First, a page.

Just a year ago, inflation appeared high but under control. Published annual consumer price rises stood at 2% in the eurozone and 5% in the US, which was above average. The US Federal Reserve dismissed concerns, saying price rises reflected “transitory factors.”
What has happened since has surprised all the main advanced economy central banks. The latest published inflation rates stand at 8.6% in the US, 8.1% in the eurozone and 9.1% in the UK.
How could this happen? What are the consequences? Which investment strategies make sense, now that inflation is back ? Find the answers to these questions in our infographic.
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Please note that articles may contain technical language. For this reason, they may not be suitable for readers without professional investment experience.
Any views expressed here are those of the author as of the date of publication, are based on available information, and are subject to change without notice. Individual portfolio management teams may hold different views and may take different investment decisions for different clients. This document does not constitute investment advice.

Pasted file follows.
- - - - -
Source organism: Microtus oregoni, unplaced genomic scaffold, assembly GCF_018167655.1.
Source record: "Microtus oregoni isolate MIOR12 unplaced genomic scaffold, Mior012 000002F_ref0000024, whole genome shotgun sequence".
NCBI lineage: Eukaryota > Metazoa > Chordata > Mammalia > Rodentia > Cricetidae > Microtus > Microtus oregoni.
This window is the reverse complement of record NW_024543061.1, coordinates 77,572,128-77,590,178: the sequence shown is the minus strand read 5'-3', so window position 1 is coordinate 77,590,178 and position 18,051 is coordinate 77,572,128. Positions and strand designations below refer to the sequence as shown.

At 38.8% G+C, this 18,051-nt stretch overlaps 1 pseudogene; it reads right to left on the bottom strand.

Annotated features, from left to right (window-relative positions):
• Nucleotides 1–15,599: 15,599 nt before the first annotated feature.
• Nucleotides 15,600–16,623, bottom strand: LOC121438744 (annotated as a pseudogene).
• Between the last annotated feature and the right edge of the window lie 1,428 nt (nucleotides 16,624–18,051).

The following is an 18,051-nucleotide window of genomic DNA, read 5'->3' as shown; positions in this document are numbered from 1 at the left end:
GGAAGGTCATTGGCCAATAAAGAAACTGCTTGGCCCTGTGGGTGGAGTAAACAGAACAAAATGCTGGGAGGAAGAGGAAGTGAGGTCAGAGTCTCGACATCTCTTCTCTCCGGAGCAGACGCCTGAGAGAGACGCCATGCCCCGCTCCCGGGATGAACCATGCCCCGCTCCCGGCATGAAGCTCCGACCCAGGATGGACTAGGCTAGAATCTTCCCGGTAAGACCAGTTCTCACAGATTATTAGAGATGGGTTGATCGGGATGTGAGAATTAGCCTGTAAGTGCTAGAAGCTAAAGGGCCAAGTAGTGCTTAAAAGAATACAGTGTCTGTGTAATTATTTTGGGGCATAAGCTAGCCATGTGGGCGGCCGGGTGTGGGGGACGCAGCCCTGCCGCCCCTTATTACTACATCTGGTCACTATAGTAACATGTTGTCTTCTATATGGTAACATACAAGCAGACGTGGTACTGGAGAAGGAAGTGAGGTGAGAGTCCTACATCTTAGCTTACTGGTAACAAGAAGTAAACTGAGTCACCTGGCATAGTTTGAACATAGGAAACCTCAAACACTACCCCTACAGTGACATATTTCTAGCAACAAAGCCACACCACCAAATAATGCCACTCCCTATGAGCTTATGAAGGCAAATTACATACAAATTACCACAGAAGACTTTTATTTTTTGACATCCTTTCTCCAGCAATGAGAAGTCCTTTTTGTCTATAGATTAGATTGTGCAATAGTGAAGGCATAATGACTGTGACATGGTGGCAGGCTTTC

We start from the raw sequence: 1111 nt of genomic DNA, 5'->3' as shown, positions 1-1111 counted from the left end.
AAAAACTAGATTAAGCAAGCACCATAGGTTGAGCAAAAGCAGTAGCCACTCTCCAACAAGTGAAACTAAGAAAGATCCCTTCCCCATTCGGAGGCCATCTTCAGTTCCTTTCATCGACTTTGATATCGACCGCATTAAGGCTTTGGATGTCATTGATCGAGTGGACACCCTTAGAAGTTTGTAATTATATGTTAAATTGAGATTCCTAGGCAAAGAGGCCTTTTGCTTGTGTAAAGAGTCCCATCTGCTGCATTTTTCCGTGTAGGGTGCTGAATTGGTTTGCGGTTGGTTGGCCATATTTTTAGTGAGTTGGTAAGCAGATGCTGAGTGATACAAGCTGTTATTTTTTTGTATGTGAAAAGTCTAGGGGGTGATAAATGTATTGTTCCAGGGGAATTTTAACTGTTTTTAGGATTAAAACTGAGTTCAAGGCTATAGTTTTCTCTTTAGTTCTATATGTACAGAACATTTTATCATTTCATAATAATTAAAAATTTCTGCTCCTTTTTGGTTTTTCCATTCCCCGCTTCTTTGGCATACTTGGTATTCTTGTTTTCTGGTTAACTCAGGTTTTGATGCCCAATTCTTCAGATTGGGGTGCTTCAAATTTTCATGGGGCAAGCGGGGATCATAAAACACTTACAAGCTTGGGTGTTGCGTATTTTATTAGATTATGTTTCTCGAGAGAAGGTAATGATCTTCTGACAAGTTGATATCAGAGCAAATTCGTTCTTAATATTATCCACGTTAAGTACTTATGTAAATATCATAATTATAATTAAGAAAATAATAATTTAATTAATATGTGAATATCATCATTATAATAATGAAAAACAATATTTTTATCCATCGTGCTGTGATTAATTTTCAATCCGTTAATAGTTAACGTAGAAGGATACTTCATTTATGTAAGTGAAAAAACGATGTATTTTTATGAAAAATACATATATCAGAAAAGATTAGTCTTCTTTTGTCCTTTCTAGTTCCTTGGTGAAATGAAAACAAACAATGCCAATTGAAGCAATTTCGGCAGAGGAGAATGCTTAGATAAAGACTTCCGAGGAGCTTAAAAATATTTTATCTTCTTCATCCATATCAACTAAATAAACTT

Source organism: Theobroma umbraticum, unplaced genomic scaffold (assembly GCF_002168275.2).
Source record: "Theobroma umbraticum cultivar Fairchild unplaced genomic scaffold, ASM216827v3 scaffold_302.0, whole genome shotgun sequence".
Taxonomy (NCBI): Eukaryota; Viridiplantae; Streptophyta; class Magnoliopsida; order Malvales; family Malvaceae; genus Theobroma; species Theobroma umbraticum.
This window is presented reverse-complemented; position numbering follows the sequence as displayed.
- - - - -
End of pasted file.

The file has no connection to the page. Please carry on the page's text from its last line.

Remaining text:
The value of investments and the income they generate may go down as well as up and it is possible that investors will not recover their initial outlay. Past performance is no guarantee for future returns.
Investing in emerging markets, or specialised or restricted sectors is likely to be subject to a higher-than-average volatility due to a high degree of concentration, greater uncertainty because less information is available, there is less liquidity or due to greater sensitivity to changes in market conditions (social, political and economic conditions).
Some emerging markets offer less security than the majority of international developed markets. For this reason, services for portfolio transactions, liquidation and conservation on behalf of funds invested in emerging markets may carry greater risk.